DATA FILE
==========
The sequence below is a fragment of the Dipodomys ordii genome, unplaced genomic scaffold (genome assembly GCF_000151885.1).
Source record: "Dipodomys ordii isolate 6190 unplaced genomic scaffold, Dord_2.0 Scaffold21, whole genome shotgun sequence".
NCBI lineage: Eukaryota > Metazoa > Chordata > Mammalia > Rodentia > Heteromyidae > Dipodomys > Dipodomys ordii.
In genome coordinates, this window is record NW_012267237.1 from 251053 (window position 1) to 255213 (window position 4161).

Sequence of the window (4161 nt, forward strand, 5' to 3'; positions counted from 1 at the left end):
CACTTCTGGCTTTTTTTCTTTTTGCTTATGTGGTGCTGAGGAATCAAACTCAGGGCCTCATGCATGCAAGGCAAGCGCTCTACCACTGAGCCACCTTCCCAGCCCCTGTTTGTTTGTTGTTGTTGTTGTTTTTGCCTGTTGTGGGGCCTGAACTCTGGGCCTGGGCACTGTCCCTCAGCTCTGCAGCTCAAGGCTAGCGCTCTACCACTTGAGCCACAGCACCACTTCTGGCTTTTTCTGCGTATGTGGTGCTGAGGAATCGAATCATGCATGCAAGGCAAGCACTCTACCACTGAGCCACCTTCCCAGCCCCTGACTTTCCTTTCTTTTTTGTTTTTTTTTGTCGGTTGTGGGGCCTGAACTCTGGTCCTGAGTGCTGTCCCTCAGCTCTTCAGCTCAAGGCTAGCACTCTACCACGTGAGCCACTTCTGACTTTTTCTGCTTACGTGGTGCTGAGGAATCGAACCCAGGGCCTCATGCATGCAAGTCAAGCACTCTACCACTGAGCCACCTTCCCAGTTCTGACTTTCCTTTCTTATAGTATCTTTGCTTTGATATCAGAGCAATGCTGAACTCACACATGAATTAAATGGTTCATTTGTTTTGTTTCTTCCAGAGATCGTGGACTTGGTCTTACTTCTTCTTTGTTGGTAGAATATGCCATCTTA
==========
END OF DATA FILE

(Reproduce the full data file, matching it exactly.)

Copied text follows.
The sequence below is a fragment of the Dipodomys ordii genome, unplaced genomic scaffold (genome assembly GCF_000151885.1).
Source record: "Dipodomys ordii isolate 6190 unplaced genomic scaffold, Dord_2.0 Scaffold21, whole genome shotgun sequence".
NCBI lineage: Eukaryota > Metazoa > Chordata > Mammalia > Rodentia > Heteromyidae > Dipodomys > Dipodomys ordii.
In genome coordinates, this window is record NW_012267237.1 from 251053 (window position 1) to 255213 (window position 4161).

Sequence of the window (4161 nt, forward strand, 5' to 3'; positions counted from 1 at the left end):
CACTTCTGGCTTTTTTTCTTTTTGCTTATGTGGTGCTGAGGAATCAAACTCAGGGCCTCATGCATGCAAGGCAAGCGCTCTACCACTGAGCCACCTTCCCAGCCCCTGTTTGTTTGTTGTTGTTGTTGTTTTTGCCTGTTGTGGGGCCTGAACTCTGGGCCTGGGCACTGTCCCTCAGCTCTGCAGCTCAAGGCTAGCGCTCTACCACTTGAGCCACAGCACCACTTCTGGCTTTTTCTGCGTATGTGGTGCTGAGGAATCGAATCATGCATGCAAGGCAAGCACTCTACCACTGAGCCACCTTCCCAGCCCCTGACTTTCCTTTCTTTTTTGTTTTTTTTTGTCGGTTGTGGGGCCTGAACTCTGGTCCTGAGTGCTGTCCCTCAGCTCTTCAGCTCAAGGCTAGCACTCTACCACGTGAGCCACTTCTGACTTTTTCTGCTTACGTGGTGCTGAGGAATCGAACCCAGGGCCTCATGCATGCAAGTCAAGCACTCTACCACTGAGCCACCTTCCCAGTTCTGACTTTCCTTTCTTATAGTATCTTTGCTTTGATATCAGAGCAATGCTGAACTCACACATGAATTAAATGGTTCATTTGTTTTGTTTCTTCCAGAGATCGTGGACTTGGTCTTACTTCTTCTTTGTTGGTAGAATATGCCATCTTA